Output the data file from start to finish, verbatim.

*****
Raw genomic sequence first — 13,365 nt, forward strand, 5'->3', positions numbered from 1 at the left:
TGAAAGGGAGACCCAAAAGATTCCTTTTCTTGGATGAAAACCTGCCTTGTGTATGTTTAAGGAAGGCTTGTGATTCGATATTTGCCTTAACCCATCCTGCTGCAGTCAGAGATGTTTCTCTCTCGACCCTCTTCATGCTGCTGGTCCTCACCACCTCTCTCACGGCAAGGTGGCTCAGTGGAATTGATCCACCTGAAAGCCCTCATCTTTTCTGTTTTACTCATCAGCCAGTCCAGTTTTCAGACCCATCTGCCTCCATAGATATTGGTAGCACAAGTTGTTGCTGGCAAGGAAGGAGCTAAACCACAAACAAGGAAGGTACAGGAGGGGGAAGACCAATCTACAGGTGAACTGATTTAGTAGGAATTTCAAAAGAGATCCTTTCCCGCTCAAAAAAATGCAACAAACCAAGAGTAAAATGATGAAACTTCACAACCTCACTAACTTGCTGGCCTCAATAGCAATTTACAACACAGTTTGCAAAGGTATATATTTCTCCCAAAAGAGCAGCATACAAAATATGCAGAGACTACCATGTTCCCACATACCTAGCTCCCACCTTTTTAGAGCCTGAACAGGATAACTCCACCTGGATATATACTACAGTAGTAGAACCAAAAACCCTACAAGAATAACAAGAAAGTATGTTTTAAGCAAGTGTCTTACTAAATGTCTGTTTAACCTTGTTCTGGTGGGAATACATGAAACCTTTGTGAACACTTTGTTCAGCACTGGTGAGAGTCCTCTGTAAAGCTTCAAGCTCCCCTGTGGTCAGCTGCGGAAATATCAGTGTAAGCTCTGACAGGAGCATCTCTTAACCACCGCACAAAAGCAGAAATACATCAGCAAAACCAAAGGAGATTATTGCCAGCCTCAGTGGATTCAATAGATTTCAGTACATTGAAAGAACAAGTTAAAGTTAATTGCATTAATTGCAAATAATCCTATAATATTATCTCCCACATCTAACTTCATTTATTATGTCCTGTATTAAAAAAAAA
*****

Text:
Raw genomic sequence first — 13,365 nt, forward strand, 5'->3', positions numbered from 1 at the left:
TGAAAGGGAGACCCAAAAGATTCCTTTTCTTGGATGAAAACCTGCCTTGTGTATGTTTAAGGAAGGCTTGTGATTCGATATTTGCCTTAACCCATCCTGCTGCAGTCAGAGATGTTTCTCTCTCGACCCTCTTCATGCTGCTGGTCCTCACCACCTCTCTCACGGCAAGGTGGCTCAGTGGAATTGATCCACCTGAAAGCCCTCATCTTTTCTGTTTTACTCATCAGCCAGTCCAGTTTTCAGACCCATCTGCCTCCATAGATATTGGTAGCACAAGTTGTTGCTGGCAAGGAAGGAGCTAAACCACAAACAAGGAAGGTACAGGAGGGGGAAGACCAATCTACAGGTGAACTGATTTAGTAGGAATTTCAAAAGAGATCCTTTCCCGCTCAAAAAAATGCAACAAACCAAGAGTAAAATGATGAAACTTCACAACCTCACTAACTTGCTGGCCTCAATAGCAATTTACAACACAGTTTGCAAAGGTATATATTTCTCCCAAAAGAGCAGCATACAAAATATGCAGAGACTACCATGTTCCCACATACCTAGCTCCCACCTTTTTAGAGCCTGAACAGGATAACTCCACCTGGATATATACTACAGTAGTAGAACCAAAAACCCTACAAGAATAACAAGAAAGTATGTTTTAAGCAAGTGTCTTACTAAATGTCTGTTTAACCTTGTTCTGGTGGGAATACATGAAACCTTTGTGAACACTTTGTTCAGCACTGGTGAGAGTCCTCTGTAAAGCTTCAAGCTCCCCTGTGGTCAGCTGCGGAAATATCAGTGTAAGCTCTGACAGGAGCATCTCTTAACCACCGCACAAAAGCAGAAATACATCAGCAAAACCAAAGGAGATTATTGCCAGCCTCAGTGGATTCAATAGATTTCAGTACATTGAAAGAACAAGTTAAAGTTAATTGCATTAATTGCAAATAATCCTATAATATTATCTCCCACATCTAACTTCATTTATTATGTCCTGTATTAAAAAAAAA